Border gateway protocol (BGP), a routing protocol used to transfer data and information between different host gateways, is fundamental to the internet’s design. Unfortunately, it’s flawed in two respects: It lacks route authentication and basic origin validation. That makes BGP liable to cause connectivity issues in the event of misconfigurations, and worrisomely opens the door to malicious spammers, traffic interceptors, and cryptocurrency thieves.
That’s why researchers at MIT’s Computer Science and Artificial Intelligence Lab recently conducted a study of BGP activity over the course of five years, with the goal of identifying the dominant characteristics of hijackers and how they differ from legitimate systems. The work informed a set of metrics to which the team applied an AI algorithm to evaluate their accuracy in identifying hijackers’ patterns.
“Our preliminary results suggest that [certain] patterns can be leveraged in automated applications, potentially revealing undetected behavior or generating a novel category of reputation scores,” wrote the coauthors of the paper detailing the research. “Our findings have thus relevance for the operator community, since they can … potentially [allow] for preventive defense. Our findings are also of relevance to the broader research community, since they provide viable input for new … hijacking detection systems, as well as for the development of … reputation metrics and scoring systems.”
During a typical BGP hijack, a malicious actor fools nearby networks into routing data through a compromised system (or interconnected systems) to specific IP addresses (i.e., numbers that identify devices and allow them to exchange information among each other). A recent attack rerouted nearly 1,300 addresses to a facsimile of a popular cryptocurrency website, enabling the orchestrators to steal about $150,000 in digital coins from customers. In another high-profile incident, Google lost control of several million IP addresses, making its search and other services unavailable for over an hour.
Few automatic systems designed to detect illegitimate BGP route announcements exist, as the researchers explain in the paper. Most network operators rely on mailing lists or event-based schemes that track only single ongoing hijackings. By contrast, the team’s policy leverages the fact that BGP behaviors are consistent over time to suss out potential events. (Indeed, some malicious autonomous systems show malicious activity for multiple years.)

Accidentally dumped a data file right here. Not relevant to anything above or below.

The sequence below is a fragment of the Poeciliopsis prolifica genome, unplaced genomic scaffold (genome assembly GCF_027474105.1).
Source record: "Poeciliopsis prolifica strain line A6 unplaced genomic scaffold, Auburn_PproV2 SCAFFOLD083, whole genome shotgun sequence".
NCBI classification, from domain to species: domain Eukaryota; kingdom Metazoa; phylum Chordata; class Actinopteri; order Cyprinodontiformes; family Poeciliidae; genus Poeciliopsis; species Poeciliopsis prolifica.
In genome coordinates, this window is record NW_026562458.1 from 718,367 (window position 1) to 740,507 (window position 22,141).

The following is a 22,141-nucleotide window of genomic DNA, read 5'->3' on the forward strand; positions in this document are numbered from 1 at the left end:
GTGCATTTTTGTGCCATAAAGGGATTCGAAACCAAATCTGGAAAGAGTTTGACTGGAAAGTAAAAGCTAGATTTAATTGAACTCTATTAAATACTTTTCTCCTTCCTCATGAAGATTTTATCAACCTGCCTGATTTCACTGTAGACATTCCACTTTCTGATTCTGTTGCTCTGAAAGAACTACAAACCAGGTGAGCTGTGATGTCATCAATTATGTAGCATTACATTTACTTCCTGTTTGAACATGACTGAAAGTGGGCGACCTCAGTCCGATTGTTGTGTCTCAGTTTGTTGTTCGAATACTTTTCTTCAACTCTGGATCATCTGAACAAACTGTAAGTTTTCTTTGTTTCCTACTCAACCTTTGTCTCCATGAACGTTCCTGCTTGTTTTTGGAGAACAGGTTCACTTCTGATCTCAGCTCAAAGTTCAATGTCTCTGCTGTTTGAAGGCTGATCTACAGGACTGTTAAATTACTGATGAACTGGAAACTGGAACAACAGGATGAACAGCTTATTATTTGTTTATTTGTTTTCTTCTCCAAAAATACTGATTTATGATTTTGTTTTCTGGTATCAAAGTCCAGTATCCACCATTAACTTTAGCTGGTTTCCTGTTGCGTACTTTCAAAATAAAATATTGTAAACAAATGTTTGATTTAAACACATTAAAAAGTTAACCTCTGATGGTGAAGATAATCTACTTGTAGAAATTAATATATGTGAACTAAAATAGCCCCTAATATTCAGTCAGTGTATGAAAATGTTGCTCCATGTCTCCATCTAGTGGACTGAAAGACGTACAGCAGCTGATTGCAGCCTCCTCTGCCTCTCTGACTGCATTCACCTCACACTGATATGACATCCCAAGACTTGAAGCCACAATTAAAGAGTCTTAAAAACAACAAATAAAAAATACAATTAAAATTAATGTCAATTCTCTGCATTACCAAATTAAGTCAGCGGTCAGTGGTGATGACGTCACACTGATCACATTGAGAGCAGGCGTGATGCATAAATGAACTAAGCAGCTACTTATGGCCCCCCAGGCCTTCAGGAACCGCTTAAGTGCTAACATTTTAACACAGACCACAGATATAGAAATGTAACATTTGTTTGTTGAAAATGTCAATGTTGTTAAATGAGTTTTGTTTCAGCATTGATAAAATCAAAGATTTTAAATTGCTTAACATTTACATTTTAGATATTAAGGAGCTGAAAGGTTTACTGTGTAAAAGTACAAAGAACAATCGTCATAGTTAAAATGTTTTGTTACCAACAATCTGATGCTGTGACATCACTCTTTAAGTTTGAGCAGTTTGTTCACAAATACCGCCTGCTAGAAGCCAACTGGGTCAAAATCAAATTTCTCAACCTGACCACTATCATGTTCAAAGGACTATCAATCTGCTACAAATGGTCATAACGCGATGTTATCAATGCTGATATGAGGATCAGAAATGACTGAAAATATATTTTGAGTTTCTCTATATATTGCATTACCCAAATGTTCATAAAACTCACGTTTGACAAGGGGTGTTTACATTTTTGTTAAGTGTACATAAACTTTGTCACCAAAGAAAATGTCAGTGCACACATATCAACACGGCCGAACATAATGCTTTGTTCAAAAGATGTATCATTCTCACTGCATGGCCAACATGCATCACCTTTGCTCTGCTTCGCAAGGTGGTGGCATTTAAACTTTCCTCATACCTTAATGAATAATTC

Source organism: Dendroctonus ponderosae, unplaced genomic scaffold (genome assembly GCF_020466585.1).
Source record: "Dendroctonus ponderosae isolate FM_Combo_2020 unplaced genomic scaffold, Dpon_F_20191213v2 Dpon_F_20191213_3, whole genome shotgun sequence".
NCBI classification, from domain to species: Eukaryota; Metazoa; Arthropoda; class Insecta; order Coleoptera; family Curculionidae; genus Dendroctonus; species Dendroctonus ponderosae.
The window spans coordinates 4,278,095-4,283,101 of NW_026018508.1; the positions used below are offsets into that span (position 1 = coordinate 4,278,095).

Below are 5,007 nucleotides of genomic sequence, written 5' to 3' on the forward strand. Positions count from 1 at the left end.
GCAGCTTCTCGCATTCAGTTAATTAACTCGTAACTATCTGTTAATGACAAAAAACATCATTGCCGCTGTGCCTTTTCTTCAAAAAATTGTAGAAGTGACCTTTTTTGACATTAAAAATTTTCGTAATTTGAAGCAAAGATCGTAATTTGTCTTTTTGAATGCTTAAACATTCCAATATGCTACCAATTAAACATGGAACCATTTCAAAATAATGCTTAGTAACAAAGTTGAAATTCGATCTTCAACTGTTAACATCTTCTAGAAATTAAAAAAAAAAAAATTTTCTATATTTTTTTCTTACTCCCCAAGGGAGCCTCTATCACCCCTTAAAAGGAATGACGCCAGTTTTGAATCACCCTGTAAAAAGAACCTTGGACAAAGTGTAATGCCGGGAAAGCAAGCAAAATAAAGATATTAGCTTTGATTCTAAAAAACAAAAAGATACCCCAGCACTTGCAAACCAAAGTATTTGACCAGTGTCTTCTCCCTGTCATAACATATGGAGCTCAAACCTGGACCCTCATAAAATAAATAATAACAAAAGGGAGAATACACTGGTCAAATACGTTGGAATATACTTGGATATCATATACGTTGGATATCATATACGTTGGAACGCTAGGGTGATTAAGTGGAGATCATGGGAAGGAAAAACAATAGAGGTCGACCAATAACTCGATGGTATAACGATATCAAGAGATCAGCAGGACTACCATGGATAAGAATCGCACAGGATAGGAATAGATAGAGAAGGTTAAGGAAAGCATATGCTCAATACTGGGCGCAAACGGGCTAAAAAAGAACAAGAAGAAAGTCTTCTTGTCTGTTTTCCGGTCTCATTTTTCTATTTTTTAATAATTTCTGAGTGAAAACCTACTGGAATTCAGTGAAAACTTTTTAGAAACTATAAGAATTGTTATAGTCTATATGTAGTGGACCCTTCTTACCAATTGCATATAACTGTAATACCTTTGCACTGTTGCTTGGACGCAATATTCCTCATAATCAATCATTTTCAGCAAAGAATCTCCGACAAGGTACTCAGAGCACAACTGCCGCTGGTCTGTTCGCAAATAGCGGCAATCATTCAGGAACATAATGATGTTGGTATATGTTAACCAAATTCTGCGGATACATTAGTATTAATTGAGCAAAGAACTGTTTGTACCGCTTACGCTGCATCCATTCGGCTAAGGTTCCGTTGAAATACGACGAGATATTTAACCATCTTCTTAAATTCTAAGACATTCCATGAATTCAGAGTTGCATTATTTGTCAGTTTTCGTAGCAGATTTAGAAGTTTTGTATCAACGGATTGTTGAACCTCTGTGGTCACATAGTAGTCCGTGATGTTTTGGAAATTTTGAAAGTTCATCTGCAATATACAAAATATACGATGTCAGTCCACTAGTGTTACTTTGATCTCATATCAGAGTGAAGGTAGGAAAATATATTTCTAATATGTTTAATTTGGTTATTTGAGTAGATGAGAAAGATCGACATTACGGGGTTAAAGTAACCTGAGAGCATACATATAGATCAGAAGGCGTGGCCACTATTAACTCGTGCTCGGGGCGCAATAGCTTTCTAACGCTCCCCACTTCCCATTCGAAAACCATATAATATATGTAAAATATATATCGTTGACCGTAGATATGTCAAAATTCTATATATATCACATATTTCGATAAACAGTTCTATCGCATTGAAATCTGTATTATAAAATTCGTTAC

The researchers extracted data from network operator mailing lists going back years, as well as historical BGP data recorded every five minutes from the global routing table. From this, they trained a machine learning model to identify key characteristics like volatile changes in activity and multiple address blocks. Hijackers’ blocks usually disappear faster than those of legitimate networks, the model found, and malicious networks tend to advertise many more blocks of IP addresses (or network prefixes). Additionally, the model determined that those networks were much more likely to be registered in foreign countries and continents.
Compiling the model’s training corpus wasn’t exactly a walk in the park; identifying and discarding false positives posed a particular challenge. For example, network operators use BGP to defend against distributed denial-of-service attacks by modifying the route, which looks virtually identical to an actual hijack.
The team manually removed these and other false positives, which accounted for roughly 20% of cases spotted by the model. They say it managed to identify about 800 suspicious networks in all, including some that had been hijacking IP addresses for years. One actor, which the researchers refer to as “AS134190,” began originating different prefixes for very short time periods (about a day) starting in early 2017, and it carried out as many as 11 attacks (one of which was identified by the widely known BGPmon hijack detection system) between November 2018 and early 2019.
“Network operators normally have to handle such incidents reactively and on a case-by-case basis, making it easy for cybercriminals to continue to thrive … It’s like a game of Telephone, where you know who your nearest neighbor is, but you don’t know the neighbors 5 or 10 nodes away,” said MIT graduate student and lead author Cecilia Testart, who leaves to future work models that require less human supervision and that could be deployed in production environments. “This is a key first step in being able to shed light on serial hijackers’ behavior and proactively defend against their attacks.”
Testart and colleagues will present the paper at the ACM Internet Measurement Conference in Amsterdam later this month. A dataset containing the list of suspicious networks flagged by the algorithm is publicly available on GitHub.